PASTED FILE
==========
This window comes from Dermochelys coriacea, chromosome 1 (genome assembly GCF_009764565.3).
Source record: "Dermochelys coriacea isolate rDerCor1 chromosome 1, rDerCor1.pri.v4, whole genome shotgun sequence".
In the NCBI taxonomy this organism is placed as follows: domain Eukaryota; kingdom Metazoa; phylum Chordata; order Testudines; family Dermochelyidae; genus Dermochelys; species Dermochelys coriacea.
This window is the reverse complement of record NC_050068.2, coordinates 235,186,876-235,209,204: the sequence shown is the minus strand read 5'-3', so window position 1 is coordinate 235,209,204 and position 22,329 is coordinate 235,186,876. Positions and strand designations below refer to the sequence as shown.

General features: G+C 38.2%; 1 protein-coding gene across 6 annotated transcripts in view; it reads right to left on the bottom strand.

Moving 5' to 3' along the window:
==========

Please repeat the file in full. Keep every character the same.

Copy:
This window comes from Dermochelys coriacea, chromosome 1 (genome assembly GCF_009764565.3).
Source record: "Dermochelys coriacea isolate rDerCor1 chromosome 1, rDerCor1.pri.v4, whole genome shotgun sequence".
In the NCBI taxonomy this organism is placed as follows: domain Eukaryota; kingdom Metazoa; phylum Chordata; order Testudines; family Dermochelyidae; genus Dermochelys; species Dermochelys coriacea.
This window is the reverse complement of record NC_050068.2, coordinates 235,186,876-235,209,204: the sequence shown is the minus strand read 5'-3', so window position 1 is coordinate 235,209,204 and position 22,329 is coordinate 235,186,876. Positions and strand designations below refer to the sequence as shown.

General features: G+C 38.2%; 1 protein-coding gene across 6 annotated transcripts in view; it reads right to left on the bottom strand.

Moving 5' to 3' along the window: